Ngāi Tahu success a lesson for iwi

11:42 pm on 28 November 2017

Analysis - As Treaty claims continue, it's important to reflect on the successful landmark settlements of the past.

The Ngai Tahu hui on Friday.

Ngāi Tahu's hui last week. Photo: Supplied

Ngāi Tahu is often held up as the benchmark of how to successfully navigate the post Treaty of Waitangi settlement environment.

Last weekend, Ngāi Tahu whānau from across the country and abroad gathered at Tuahiwi Marae for the biennial hui-ā-iwi - which was chance to celebrate the 20th anniversary of the iwi signing its deed of settlement.

Tuahiwi Marae was the venue where Ngāi Tahu held its first tribunal hearing for the claim in 1986.

In the midst of ongoing treaty claims - none bigger and more contentious than the current Ngāpuhi treaty claim - it's important to reflect on landmark settlements such as Ngāi Tahu's $170 million settlement.

Sir Tipene O'Regan, who was the chief treaty negotiator for the iwi's claim, remembers how long the negotiation process was - with the tribe's claim first being filed in 1986.

There was also intense scrutiny from the public, media and politicians, with Sir Tipene recalling headlines and news stories stating Ngāi Tahu was going to take over the whole of Te Waipounamu.

Then Prime Minister Jim Bolger recalls the internal tension of the National Party around the settlements - with many of his colleagues believing it would be a disaster for the party and cost it the 1996 election.

Looking back at the environment at the time, applause is due to leaders such as Mr O'Regan and Mr Bolger for their focus in reaching the $170m settlement between the iwi and crown.

The iwi was able to build on the settlement and now has commercial assets in areas such as tourism, farming and property development worth more than $1.3 billion.

Most of the people at the hui-ā-iwi at Tuahiwi Marae couldn't believe how fast the last 20 years had flown past.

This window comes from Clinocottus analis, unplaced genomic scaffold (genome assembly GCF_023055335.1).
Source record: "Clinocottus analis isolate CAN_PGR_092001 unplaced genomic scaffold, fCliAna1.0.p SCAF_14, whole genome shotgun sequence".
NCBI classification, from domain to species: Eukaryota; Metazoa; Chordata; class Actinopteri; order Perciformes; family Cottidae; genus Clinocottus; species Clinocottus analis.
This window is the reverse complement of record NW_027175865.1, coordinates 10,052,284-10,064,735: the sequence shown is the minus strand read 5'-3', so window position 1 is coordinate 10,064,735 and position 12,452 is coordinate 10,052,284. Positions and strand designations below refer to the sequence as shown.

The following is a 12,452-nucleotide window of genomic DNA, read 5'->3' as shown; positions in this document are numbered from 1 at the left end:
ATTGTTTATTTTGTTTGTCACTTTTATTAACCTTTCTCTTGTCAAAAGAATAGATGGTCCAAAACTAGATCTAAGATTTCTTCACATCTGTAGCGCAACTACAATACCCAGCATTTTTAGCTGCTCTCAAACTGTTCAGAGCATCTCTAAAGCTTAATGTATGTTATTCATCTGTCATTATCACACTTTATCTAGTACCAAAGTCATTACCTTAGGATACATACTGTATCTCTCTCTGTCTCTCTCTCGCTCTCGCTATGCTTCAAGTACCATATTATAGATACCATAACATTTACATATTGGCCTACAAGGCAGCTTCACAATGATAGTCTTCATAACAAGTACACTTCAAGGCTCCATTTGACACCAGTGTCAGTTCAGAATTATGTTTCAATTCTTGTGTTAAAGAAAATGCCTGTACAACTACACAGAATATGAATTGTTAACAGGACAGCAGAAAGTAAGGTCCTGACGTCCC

Lisa Tumahai, the new kaiwhakahaere o Te Rūnangā o Ngāi Tahu, said she was excited for the future and projects such as the iwi's housing pilot programme, which has already seen five families move into their own homes.

Kahu White and Madeline Simons, two young students on Matakahi scholarships, spoke with pride at how the iwi had built up its foundations for future generations.

However, the iwi still faces many of the issues affecting Māori around the country, with high levels of employment and housing problems.

In a presentation on tribal economies, Ngāi Tahu's research centre director Te Maire Tau said the iwi needed to have tino rangatiratanga of its wealth and ensure it was benefiting its people.

At the Wigram Development in Christchurch, for example, 80 percent of the economic benefits are being directed outside of the iwi.

Ngāi Tahu kaumatua Aroha Ririti Crofts said Ngāi Tahu has done well to grow its initial settlement into a billion dollar iwi empire.

In the last 20 years, she described the iwi's journey as one where it's taken one step forward and been knocked back two more - but they stood up and moved forward each time.

It's an important lesson for other iwi as they look to make their way through the post-Treaty settlement landscape and build a successful future for their tribe.

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